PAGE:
Eye For Film >> Movies >> Attack Of The Adult Babies (2017) Film Review
Attack Of The Adult Babies
Reviewed by: Jennie Kermode
The history of satirists representing powerful men as babies goes back at least to the mid-18th Century. It's difficult to know when adults first started dressing and behaving as babies recreationally - though the phenomenon was first recorded in the 1990s it is probably much older. It might be thought of as a gift to the satirist, but that old line about art flourishing within constraints has a flip side - sometimes a connection is just so blatant that it's difficult to know what to do with it. Attack Of The Adult Babies was a tale always waiting to be told - it just had to wait for somebody to come along who was neither intimidated by crudity nor limited by taste.
The film begins with an unhappy family. When Dad is taken hostage during a home invasion, Mum and the two teenage kids are forced to drive to a nearby stately home from which they must retrieve secret documents if they want him to live. On arrival, they find that the house is being used to run a special event, with young women in skimpy nurses' outfits attending to the needs of some of the most powerful men in the country, who are crawling around in nappies. But all this is just scratching the surface. What's really going on involves dark family secrets, a decades old conspiracy and what just might be the prelude to an alien invasion.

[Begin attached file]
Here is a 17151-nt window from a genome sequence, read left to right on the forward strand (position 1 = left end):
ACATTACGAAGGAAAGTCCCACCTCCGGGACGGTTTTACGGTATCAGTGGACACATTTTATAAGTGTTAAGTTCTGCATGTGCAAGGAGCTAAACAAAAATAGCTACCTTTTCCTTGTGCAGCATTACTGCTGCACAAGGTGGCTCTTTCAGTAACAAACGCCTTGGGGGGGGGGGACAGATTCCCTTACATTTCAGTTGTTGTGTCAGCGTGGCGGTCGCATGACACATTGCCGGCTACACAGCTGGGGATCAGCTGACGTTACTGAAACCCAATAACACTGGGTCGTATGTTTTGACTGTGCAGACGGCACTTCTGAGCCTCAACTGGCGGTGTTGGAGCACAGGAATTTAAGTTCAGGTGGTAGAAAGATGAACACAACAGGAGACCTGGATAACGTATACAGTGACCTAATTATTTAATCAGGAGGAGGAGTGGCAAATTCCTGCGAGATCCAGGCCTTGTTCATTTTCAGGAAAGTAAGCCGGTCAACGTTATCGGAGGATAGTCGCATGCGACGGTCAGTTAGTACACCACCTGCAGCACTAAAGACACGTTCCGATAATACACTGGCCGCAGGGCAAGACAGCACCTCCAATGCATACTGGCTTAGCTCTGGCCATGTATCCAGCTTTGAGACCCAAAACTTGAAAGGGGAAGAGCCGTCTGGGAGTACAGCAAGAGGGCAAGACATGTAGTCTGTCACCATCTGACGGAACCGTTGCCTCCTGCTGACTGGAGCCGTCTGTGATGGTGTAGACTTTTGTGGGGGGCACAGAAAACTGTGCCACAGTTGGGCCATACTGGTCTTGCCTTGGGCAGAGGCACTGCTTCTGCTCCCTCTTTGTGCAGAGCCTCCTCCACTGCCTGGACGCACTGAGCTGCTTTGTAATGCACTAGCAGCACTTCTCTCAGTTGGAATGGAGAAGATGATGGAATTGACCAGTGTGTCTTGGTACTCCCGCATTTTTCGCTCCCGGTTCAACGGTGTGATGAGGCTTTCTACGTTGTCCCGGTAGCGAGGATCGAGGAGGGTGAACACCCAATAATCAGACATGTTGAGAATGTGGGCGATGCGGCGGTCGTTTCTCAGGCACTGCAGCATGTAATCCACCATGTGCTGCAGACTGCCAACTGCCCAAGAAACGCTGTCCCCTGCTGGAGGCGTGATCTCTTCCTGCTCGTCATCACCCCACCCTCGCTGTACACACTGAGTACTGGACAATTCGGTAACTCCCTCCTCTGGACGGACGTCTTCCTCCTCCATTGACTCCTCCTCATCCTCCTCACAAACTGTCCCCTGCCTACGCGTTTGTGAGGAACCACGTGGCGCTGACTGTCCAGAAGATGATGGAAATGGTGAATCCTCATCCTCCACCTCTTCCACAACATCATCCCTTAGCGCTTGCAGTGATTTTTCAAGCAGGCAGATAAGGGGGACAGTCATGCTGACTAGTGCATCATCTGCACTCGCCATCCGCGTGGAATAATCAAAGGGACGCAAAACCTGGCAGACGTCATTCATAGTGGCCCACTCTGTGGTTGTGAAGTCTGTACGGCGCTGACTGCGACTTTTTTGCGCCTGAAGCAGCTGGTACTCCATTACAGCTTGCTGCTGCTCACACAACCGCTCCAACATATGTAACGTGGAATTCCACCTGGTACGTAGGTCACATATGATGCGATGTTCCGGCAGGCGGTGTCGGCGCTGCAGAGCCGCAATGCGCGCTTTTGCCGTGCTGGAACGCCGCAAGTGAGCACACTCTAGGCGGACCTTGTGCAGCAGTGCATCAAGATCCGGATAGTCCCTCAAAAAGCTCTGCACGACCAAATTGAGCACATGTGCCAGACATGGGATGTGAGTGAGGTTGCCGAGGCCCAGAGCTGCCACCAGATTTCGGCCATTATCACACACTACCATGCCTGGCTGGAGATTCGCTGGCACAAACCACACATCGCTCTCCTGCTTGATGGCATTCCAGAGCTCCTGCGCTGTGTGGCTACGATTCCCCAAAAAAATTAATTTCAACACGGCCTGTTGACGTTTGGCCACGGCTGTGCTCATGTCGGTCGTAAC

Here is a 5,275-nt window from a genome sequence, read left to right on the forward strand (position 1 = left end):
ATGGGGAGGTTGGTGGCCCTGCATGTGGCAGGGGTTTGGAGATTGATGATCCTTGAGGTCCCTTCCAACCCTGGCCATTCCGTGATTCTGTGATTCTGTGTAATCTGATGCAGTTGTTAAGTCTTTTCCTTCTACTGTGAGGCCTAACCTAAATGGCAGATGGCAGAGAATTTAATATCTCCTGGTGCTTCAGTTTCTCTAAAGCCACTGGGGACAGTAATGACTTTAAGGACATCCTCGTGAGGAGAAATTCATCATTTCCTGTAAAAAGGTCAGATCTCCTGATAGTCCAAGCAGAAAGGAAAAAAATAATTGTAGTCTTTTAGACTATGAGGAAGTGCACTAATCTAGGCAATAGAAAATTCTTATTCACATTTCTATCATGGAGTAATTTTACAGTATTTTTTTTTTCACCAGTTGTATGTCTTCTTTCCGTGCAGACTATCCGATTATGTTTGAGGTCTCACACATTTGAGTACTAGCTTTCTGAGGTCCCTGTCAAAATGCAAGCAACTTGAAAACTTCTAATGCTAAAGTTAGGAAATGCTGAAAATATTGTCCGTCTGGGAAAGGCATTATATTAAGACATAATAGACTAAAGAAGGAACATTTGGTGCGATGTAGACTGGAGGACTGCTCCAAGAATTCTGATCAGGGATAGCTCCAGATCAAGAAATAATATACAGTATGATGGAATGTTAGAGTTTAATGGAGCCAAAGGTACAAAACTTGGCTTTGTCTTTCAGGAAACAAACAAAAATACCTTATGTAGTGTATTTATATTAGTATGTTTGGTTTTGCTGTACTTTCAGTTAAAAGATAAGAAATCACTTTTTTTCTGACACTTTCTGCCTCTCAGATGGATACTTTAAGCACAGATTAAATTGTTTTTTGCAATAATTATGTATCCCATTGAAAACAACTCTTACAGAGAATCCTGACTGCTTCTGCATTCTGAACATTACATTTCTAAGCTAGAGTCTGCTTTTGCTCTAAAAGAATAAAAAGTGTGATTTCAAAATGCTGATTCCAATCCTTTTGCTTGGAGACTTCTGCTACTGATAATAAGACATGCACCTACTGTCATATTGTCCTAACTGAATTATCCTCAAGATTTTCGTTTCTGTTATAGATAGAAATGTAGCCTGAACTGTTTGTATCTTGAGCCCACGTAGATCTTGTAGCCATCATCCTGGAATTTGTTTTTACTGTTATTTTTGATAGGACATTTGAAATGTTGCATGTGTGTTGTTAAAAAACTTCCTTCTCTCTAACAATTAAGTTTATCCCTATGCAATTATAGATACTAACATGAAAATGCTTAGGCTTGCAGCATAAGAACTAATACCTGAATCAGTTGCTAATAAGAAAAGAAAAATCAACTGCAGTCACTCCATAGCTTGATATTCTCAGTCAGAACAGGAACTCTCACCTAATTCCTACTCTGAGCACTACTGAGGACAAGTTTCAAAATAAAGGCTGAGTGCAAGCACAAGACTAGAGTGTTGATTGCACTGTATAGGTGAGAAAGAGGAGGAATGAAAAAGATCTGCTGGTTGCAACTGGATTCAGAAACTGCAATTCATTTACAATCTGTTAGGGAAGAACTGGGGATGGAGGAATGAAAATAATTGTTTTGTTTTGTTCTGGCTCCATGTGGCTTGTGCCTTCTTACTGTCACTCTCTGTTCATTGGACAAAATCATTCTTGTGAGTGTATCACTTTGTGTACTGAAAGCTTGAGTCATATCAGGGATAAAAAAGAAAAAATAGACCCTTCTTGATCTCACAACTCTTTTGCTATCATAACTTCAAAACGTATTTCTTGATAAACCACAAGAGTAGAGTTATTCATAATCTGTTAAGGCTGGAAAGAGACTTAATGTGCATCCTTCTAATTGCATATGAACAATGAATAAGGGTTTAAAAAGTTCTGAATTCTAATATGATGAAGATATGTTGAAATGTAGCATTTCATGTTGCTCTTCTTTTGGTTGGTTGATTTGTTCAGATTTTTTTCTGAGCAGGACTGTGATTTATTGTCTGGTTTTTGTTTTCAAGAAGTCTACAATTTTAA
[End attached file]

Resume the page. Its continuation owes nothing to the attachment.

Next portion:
Made on a very low budget with cheesily amateurish cinematography and acting as porcine as some of the characters, this is comedy in the vein of Peter Jackson's Bad Taste, as intent on grossing out its viewers as it is on entertaining them. Wearing its Britishness on its sleeve, it achieves this with abundant scatalogical humour, crude commentary on class and a lot of lurid sexual teasing but, naturally, nothing too sexually explicit. In due course, heavy helpings of gore are also served. Russian gangsters and impatient dominatrices are added to the mix, and there's also a lengthy psychedelic sequence in the course of an ending which manages to make a strange kind of sense of what has gone before.
There's a joyousness about this kind of filmmaking, unrestricted as it is by any concern for convention, and it's certainly an imaginative piece of work. Its clumsiness will put off a lot of viewers but if you're willing to bear with it, it's independent in a way few films labelled as such really are these days. Though it would be quite a stretch to call it good, it's destined to attract a cult following.Reviewed on: 13 Jun 2018
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